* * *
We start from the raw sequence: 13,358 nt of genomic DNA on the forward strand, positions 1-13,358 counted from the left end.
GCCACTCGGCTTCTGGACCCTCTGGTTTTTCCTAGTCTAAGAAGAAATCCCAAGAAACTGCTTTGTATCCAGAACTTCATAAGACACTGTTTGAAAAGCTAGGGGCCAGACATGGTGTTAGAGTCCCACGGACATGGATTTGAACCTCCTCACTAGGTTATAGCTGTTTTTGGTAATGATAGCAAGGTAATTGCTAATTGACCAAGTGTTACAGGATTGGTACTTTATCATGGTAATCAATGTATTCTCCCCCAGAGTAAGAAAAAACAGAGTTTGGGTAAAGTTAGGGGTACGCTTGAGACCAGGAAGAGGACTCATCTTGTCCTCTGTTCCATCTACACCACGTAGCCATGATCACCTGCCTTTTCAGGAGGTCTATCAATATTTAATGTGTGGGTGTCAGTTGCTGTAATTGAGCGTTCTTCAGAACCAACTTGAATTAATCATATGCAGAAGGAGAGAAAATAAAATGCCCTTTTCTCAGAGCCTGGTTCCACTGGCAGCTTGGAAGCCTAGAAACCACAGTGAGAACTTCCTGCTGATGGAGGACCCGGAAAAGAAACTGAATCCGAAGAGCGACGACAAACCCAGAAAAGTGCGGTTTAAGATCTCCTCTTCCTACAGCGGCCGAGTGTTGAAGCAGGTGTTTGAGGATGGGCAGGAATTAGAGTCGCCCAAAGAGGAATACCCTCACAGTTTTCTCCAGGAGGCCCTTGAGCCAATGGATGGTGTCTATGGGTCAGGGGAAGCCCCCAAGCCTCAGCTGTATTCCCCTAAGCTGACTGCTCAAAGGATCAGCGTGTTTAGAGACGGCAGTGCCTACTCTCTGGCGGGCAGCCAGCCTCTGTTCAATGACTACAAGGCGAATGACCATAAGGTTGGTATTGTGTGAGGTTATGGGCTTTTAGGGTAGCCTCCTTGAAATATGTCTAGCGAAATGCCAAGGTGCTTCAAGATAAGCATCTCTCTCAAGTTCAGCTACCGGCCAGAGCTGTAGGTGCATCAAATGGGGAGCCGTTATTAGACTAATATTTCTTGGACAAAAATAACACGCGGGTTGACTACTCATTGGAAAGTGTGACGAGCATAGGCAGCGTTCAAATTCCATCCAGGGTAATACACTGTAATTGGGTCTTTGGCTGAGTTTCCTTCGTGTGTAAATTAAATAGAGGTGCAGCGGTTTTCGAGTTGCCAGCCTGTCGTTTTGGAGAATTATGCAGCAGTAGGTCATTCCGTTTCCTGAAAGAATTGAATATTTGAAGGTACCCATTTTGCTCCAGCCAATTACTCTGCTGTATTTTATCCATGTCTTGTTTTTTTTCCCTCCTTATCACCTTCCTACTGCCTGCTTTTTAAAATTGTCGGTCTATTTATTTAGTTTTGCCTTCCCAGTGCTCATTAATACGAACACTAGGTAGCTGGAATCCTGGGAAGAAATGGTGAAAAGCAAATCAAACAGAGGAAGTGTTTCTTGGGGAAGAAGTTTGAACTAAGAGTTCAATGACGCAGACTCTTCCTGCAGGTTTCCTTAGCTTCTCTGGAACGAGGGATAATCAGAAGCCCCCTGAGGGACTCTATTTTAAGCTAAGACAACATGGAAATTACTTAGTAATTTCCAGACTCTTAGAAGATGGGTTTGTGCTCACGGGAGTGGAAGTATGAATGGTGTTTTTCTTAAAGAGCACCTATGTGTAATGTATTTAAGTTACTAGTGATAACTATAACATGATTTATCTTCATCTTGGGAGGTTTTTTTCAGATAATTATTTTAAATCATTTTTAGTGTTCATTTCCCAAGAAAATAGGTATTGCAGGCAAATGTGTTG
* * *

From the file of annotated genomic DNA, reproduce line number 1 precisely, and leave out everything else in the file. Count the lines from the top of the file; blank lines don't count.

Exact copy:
We start from the raw sequence: 13,358 nt of genomic DNA on the forward strand, positions 1-13,358 counted from the left end.